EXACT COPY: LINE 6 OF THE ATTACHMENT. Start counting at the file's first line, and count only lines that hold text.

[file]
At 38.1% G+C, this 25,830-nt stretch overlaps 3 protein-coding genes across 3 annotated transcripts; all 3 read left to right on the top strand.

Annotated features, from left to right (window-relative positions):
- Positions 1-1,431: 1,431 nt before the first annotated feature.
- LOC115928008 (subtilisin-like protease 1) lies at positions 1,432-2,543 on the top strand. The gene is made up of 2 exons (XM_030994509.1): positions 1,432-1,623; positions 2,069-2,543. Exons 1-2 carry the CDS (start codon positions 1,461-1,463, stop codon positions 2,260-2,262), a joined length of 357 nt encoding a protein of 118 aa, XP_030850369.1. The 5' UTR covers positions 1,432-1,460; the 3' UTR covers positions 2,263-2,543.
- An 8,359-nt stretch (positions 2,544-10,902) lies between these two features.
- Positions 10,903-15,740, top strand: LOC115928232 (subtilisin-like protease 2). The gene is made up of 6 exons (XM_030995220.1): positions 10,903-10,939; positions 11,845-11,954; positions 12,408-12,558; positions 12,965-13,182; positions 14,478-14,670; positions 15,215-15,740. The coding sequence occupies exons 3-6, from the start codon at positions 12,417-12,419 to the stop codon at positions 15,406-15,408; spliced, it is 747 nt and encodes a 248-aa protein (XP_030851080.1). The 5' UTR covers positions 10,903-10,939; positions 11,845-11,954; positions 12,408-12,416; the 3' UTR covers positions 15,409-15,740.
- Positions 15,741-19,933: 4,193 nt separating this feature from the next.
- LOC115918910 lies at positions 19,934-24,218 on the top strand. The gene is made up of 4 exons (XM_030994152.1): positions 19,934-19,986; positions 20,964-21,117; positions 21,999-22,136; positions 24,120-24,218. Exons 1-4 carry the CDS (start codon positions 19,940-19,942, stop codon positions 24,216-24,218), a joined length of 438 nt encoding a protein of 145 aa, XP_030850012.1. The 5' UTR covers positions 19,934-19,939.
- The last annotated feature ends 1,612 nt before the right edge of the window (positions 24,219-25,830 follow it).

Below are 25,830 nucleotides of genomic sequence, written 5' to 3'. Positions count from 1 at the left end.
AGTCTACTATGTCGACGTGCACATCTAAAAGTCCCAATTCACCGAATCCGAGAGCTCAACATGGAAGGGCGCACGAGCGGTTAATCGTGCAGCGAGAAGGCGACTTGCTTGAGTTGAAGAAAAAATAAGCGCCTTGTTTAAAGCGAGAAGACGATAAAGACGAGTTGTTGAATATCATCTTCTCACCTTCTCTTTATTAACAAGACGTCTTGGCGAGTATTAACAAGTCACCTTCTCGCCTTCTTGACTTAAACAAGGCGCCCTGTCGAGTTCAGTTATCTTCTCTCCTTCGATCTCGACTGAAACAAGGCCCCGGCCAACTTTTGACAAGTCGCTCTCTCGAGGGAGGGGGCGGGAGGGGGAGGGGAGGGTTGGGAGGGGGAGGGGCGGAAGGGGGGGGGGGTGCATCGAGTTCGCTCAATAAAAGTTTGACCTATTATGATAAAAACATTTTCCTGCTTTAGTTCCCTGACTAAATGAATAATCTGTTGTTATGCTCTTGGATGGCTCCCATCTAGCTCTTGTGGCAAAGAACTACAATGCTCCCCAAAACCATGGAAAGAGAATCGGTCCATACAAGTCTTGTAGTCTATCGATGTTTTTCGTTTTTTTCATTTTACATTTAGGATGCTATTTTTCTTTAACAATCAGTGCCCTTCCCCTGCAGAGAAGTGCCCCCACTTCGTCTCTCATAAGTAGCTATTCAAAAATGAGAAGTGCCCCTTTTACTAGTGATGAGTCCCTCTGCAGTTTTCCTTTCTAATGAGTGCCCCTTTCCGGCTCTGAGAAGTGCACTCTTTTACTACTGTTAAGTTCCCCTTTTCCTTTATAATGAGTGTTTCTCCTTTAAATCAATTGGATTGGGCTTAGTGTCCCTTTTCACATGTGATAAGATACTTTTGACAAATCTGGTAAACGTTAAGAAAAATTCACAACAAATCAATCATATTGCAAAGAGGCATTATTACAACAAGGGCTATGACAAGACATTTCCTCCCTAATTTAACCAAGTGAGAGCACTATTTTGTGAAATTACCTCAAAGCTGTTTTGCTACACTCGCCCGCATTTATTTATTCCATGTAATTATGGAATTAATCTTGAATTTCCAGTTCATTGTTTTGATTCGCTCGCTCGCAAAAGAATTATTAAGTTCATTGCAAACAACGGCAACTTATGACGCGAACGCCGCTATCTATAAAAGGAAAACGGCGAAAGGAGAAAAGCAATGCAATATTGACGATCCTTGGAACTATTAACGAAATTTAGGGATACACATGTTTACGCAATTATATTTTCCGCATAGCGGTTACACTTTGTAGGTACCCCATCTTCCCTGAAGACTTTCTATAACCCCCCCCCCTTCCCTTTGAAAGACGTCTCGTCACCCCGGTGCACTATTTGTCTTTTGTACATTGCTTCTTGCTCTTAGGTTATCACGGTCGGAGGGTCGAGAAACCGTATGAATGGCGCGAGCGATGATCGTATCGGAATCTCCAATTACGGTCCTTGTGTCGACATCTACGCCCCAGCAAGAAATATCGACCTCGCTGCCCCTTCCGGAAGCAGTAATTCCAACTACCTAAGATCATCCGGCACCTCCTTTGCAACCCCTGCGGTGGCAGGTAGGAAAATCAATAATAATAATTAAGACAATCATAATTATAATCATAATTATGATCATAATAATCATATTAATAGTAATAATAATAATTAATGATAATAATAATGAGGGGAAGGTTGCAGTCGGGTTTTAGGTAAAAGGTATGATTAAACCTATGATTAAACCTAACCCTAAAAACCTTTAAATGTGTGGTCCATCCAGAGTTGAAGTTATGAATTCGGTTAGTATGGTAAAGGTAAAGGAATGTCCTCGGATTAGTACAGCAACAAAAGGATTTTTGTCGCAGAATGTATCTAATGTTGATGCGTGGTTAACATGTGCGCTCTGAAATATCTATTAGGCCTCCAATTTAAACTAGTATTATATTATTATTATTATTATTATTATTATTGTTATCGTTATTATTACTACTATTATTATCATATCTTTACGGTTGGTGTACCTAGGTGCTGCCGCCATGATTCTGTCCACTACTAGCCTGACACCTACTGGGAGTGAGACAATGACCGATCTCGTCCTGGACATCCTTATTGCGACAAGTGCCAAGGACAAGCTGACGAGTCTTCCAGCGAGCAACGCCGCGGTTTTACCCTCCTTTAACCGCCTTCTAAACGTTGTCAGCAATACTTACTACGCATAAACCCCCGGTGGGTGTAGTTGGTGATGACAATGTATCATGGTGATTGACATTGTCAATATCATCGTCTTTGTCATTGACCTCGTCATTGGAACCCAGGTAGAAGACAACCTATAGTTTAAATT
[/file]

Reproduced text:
- Positions 10,903-15,740, top strand: LOC115928232 (subtilisin-like protease 2). The gene is made up of 6 exons (XM_030995220.1): positions 10,903-10,939; positions 11,845-11,954; positions 12,408-12,558; positions 12,965-13,182; positions 14,478-14,670; positions 15,215-15,740. The coding sequence occupies exons 3-6, from the start codon at positions 12,417-12,419 to the stop codon at positions 15,406-15,408; spliced, it is 747 nt and encodes a 248-aa protein (XP_030851080.1). The 5' UTR covers positions 10,903-10,939; positions 11,845-11,954; positions 12,408-12,416; the 3' UTR covers positions 15,409-15,740.